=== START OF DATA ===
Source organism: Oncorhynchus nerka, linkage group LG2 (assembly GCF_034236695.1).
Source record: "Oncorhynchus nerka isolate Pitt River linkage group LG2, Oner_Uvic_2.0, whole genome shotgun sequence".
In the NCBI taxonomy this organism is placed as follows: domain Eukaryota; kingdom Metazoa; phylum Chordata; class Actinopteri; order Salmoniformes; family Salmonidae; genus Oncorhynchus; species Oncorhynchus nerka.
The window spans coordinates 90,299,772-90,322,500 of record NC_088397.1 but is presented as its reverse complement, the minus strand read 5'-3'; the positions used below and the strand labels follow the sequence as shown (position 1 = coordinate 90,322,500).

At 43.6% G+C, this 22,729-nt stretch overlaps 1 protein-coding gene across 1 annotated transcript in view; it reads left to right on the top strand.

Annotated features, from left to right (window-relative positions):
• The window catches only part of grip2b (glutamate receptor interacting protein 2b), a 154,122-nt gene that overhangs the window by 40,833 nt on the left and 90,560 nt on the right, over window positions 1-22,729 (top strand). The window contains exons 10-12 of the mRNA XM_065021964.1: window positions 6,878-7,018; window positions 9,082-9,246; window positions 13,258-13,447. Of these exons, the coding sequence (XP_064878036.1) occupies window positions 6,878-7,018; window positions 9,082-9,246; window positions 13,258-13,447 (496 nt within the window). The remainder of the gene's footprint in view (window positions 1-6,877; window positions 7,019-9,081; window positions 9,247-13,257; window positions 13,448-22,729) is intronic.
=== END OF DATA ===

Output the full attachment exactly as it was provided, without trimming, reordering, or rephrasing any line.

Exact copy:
Source organism: Oncorhynchus nerka, linkage group LG2 (assembly GCF_034236695.1).
Source record: "Oncorhynchus nerka isolate Pitt River linkage group LG2, Oner_Uvic_2.0, whole genome shotgun sequence".
In the NCBI taxonomy this organism is placed as follows: domain Eukaryota; kingdom Metazoa; phylum Chordata; class Actinopteri; order Salmoniformes; family Salmonidae; genus Oncorhynchus; species Oncorhynchus nerka.
The window spans coordinates 90,299,772-90,322,500 of record NC_088397.1 but is presented as its reverse complement, the minus strand read 5'-3'; the positions used below and the strand labels follow the sequence as shown (position 1 = coordinate 90,322,500).

At 43.6% G+C, this 22,729-nt stretch overlaps 1 protein-coding gene across 1 annotated transcript in view; it reads left to right on the top strand.

Annotated features, from left to right (window-relative positions):
• The window catches only part of grip2b (glutamate receptor interacting protein 2b), a 154,122-nt gene that overhangs the window by 40,833 nt on the left and 90,560 nt on the right, over window positions 1-22,729 (top strand). The window contains exons 10-12 of the mRNA XM_065021964.1: window positions 6,878-7,018; window positions 9,082-9,246; window positions 13,258-13,447. Of these exons, the coding sequence (XP_064878036.1) occupies window positions 6,878-7,018; window positions 9,082-9,246; window positions 13,258-13,447 (496 nt within the window). The remainder of the gene's footprint in view (window positions 1-6,877; window positions 7,019-9,081; window positions 9,247-13,257; window positions 13,448-22,729) is intronic.